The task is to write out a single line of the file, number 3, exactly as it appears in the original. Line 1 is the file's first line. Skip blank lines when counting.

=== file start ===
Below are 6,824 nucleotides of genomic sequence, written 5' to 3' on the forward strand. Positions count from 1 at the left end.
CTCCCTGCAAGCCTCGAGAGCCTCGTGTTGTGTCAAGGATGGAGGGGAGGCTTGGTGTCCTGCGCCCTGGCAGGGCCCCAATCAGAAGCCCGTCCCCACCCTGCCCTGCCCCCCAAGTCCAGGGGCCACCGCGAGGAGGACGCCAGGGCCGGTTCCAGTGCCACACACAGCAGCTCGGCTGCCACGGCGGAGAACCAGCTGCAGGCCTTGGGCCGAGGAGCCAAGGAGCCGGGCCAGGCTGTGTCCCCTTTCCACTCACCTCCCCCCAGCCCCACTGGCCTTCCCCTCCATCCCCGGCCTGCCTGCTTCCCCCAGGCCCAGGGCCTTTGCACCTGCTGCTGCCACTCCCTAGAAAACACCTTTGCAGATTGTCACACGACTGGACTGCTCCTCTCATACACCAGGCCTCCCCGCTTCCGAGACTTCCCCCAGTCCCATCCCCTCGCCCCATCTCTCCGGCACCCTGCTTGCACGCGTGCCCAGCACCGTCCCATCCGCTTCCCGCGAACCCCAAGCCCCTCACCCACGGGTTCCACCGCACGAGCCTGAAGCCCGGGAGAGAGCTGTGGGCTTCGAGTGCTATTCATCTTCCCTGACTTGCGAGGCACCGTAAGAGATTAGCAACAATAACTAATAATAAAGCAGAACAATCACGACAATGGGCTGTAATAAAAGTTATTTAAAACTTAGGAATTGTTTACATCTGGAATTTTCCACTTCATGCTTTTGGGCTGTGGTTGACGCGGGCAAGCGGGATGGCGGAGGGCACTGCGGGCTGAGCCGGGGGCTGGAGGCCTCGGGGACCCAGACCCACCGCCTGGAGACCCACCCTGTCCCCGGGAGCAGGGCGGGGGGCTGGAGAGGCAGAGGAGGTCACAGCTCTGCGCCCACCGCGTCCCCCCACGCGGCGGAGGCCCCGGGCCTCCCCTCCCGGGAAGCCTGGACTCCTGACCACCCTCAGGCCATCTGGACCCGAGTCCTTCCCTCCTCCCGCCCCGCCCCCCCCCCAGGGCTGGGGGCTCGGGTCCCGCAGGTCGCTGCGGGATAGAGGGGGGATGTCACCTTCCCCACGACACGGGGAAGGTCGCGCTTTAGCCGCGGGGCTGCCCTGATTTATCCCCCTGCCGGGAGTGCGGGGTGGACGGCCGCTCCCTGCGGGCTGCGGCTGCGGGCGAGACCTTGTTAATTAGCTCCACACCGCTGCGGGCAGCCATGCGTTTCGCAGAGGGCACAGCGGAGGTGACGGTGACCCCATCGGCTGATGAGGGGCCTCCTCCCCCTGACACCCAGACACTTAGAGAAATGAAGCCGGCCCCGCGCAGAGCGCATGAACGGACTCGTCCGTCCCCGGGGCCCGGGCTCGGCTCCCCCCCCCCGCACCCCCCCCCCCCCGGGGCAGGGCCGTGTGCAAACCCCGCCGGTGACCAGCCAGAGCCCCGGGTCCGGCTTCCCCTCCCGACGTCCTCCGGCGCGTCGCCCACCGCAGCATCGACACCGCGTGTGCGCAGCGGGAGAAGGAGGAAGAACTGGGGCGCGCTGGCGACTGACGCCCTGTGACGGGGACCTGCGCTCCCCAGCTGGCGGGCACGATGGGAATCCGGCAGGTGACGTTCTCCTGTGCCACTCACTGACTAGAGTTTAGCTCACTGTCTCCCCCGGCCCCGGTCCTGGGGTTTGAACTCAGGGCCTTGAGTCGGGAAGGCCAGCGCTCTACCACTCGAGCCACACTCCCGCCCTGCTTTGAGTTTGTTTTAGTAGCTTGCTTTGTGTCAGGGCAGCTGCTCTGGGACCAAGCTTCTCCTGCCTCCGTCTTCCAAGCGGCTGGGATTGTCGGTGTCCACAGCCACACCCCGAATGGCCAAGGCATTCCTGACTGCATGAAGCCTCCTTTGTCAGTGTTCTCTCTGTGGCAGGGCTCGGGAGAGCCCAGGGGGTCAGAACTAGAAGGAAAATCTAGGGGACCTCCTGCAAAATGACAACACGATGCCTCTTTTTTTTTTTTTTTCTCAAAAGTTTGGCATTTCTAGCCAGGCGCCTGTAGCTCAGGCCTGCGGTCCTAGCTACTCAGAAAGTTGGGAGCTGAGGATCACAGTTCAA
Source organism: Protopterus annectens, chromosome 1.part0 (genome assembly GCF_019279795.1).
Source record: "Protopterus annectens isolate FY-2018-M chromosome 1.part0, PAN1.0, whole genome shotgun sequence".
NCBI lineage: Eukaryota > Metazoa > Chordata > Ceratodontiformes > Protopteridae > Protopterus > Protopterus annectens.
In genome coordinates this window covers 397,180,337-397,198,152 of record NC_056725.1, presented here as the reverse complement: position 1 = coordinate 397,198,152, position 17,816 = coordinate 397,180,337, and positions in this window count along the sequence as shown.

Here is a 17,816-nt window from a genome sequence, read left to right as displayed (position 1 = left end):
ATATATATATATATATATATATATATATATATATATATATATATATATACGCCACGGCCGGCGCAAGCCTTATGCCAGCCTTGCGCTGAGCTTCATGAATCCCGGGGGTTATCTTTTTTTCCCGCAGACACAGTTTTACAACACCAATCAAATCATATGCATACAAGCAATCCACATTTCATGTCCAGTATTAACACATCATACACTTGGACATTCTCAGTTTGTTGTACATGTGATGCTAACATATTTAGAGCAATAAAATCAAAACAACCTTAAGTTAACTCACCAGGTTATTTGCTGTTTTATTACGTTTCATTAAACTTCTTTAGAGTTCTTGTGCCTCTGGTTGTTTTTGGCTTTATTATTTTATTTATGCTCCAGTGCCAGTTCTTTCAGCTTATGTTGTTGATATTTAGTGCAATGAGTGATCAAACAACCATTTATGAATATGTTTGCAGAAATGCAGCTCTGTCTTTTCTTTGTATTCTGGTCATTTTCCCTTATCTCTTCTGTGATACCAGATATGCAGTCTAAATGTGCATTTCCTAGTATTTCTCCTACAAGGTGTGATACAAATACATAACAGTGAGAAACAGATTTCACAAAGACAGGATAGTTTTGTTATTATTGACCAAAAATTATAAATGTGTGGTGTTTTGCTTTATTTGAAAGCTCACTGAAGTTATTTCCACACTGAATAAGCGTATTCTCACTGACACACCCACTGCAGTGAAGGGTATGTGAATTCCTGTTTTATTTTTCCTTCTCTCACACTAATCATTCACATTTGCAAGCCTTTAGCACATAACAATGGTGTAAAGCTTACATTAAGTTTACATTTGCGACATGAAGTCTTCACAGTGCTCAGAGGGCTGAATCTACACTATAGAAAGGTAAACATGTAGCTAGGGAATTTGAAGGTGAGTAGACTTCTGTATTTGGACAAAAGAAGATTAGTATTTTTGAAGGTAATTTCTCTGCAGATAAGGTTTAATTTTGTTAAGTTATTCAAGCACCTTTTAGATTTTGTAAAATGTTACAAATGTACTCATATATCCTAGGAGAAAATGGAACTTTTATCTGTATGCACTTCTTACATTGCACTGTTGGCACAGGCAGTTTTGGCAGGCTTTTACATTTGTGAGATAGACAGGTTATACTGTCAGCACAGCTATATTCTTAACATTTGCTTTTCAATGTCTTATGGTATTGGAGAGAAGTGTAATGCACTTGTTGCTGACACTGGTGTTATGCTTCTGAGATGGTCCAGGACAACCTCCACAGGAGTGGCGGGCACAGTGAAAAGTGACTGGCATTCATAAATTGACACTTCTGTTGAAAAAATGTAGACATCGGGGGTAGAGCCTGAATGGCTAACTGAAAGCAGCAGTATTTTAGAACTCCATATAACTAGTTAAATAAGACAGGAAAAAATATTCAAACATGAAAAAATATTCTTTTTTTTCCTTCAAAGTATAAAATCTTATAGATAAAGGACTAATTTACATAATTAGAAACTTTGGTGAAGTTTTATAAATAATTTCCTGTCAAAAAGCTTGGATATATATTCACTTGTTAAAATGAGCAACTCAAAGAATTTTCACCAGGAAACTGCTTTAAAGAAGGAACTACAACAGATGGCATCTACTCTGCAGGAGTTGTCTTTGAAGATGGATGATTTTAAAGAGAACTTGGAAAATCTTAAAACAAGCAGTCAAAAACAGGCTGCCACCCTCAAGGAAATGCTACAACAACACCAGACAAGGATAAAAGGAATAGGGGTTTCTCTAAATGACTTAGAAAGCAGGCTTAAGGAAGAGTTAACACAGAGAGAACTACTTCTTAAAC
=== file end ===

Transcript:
Source organism: Protopterus annectens, chromosome 1.part0 (genome assembly GCF_019279795.1).